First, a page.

Is Nicki Minaj In An Abusive Relationship?

These days, it seems like all Nicki Minaj does is win, win, win.

Pink Friday is still selling like hot cakes, “Super Bass” is currently the number 3 song on the Hot 100 chart, and (by most accounts) she nailed her supporting slot on Britney Spears’ massively successful Femme Fatale Tour. Even today, news broke that Nicki has signed on to provide vocals for a character in the upcoming animated flick “Ice Age: Continental Drift,” alongside Jennifer Lopez, Joy Behar and Young Money cohort Drake.

Nicki Minaj is the definition of a rising star right now. And that’s only made the persistent rumors regarding a violent, July 12th confrontation with (alleged) boyfriend Safaree all the more disturbing and distressing.

Nicki has denied repeatedly that any abuse occurred. But a 9-1-1 tape that leaked yesterday tells a very different story.

A Daughter’s Reflection on Sickness, Intimacy, and her Godmother

When I was a little black girl I would secretly pray to God, the Father, to become sick. You see, when I was sick my non-domestic black mother would cuddle me and become the “ideal mother.” She would busy herself with medicinal concoctions and Vick’s rub. Yes, my mother thought and continues to think; Vick’s rub sees all things, cures all things. It is her personal on-call physician. Looking back, only when I was sick could my non-domesticated black mother let down her veneer of calm and her embodiment of “the eternal girl” to obsess about her daughter’s physical welfare.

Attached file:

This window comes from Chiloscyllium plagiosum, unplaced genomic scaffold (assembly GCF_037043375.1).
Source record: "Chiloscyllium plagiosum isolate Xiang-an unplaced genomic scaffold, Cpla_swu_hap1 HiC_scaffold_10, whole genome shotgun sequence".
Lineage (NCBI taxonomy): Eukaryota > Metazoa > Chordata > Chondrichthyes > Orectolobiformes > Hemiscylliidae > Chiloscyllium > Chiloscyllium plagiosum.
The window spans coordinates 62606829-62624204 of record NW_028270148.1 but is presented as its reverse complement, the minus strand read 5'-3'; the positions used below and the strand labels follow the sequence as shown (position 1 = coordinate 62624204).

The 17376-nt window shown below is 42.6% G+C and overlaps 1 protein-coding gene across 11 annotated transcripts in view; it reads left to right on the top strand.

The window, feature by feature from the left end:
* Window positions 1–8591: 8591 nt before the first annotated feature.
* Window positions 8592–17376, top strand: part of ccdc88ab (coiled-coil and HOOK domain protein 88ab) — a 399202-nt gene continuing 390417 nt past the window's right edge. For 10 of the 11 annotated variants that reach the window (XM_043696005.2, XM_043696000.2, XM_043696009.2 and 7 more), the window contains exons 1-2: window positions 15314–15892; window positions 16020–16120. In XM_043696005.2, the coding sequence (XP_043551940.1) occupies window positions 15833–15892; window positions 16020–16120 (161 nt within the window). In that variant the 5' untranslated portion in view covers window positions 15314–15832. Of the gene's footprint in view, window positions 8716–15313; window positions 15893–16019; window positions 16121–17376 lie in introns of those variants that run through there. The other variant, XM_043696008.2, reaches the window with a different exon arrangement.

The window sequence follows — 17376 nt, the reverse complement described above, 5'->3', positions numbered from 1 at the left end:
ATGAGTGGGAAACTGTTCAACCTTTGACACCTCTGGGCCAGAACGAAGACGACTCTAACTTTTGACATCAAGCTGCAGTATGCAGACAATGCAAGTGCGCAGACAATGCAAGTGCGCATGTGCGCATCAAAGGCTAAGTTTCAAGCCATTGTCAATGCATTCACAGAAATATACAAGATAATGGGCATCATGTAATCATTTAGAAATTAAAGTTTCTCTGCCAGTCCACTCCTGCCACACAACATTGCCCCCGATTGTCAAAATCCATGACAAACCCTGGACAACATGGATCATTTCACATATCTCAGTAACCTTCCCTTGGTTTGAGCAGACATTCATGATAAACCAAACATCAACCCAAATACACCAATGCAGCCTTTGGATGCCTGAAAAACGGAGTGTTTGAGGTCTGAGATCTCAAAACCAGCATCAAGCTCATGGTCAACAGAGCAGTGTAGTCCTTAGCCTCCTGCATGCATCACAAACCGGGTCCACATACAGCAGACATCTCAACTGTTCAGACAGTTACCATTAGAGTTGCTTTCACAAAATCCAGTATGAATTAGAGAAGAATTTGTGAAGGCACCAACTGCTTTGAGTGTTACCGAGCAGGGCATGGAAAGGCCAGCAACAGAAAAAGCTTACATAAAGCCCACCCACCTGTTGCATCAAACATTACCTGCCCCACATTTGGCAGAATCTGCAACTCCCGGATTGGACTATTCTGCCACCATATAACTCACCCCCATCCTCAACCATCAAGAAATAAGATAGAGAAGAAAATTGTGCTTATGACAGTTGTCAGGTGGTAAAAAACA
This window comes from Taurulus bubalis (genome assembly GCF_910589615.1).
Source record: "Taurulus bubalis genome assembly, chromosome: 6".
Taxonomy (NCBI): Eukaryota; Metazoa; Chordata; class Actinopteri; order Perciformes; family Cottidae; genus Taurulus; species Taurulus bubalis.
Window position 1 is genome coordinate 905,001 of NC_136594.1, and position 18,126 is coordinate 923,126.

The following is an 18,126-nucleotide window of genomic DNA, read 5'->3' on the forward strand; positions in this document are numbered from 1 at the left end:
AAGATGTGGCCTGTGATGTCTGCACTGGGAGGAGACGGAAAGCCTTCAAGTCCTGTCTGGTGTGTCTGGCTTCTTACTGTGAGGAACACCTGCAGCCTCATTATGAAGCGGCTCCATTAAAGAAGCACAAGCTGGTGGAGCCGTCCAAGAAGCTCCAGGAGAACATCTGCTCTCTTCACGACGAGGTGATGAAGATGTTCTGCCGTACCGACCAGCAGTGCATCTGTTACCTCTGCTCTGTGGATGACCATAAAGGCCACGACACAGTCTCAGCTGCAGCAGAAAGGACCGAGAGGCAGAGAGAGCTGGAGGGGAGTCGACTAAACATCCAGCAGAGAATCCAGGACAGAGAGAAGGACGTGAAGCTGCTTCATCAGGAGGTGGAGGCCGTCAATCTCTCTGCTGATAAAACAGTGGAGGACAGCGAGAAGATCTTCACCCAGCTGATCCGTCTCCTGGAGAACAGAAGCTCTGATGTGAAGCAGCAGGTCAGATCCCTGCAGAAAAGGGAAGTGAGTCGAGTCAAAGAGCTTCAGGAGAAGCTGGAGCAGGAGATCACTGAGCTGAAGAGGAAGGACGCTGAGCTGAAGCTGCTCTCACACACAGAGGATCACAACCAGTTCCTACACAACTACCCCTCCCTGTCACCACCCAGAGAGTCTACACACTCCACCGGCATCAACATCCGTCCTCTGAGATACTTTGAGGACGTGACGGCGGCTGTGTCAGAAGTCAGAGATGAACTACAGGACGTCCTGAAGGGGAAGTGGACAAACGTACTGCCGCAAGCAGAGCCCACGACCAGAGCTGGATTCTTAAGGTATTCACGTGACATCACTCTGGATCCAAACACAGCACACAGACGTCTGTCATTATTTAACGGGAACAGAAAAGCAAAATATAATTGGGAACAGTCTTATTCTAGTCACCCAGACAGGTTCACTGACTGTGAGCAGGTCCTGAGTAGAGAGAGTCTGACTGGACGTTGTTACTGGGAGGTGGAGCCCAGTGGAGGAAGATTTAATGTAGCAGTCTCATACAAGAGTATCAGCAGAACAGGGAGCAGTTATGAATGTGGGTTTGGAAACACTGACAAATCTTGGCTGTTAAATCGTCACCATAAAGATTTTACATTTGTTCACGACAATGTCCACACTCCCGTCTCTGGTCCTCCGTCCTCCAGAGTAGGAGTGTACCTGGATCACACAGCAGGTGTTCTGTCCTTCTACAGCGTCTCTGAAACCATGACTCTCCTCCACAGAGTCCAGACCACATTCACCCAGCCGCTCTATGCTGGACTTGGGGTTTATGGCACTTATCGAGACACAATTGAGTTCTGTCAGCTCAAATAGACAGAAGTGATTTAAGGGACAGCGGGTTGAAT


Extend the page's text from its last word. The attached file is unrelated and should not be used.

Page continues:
And, because of this, I learned to play the role of the ailing downright contagious sick child. With one cough, I could produce bodily spasms. By holding my breath in 5 minute intervals, I could produce a mild fever. And, if these things did not work, I would simply say to my mother in my most sick, cough . . . cough . . . cough . . . woe is me, voice that I could not go to the school today because I felt quite ill . . . bubonic plague ill (I could say bubonic plague because we were studying it in history class). And, my mother would grant my request and tend to me as if I was her one and only love . . . her one and only obsession. When I was young, I thought being sick could bring my mother back to me. Make her stay. Keep her from wandering from man to man. But, it did not. Her presence was only momentary, there to wipe a nose, to rub a sore chest. Mind you, my mother did the best she could, but her sense of care and nurturing came fully alive when I was sick.

From Arizona to South Africa: Is there Hope in the World?

httpv://www.youtube.com/watch?v=S1aRD79-OoQ

Revolution begins with the self, in the self.
Toni Cade Bambara

Given the last six months world events—massive earthquake in Haiti, flooding in Nashville, killings in Palestine and Thailand, corrective rapes of lesbians in South Africa, Arizona legalized racial profiling law, oil spill that will forever effect the Gulf Coast, the lies about governmental accountability from Toyota to the Banking system, the rise of the Ku Klux Klan Tea Party embodied in Rand Paul—one wonders is there hope in the world. Is there ever a time when justice, fairness, and love reigns supreme?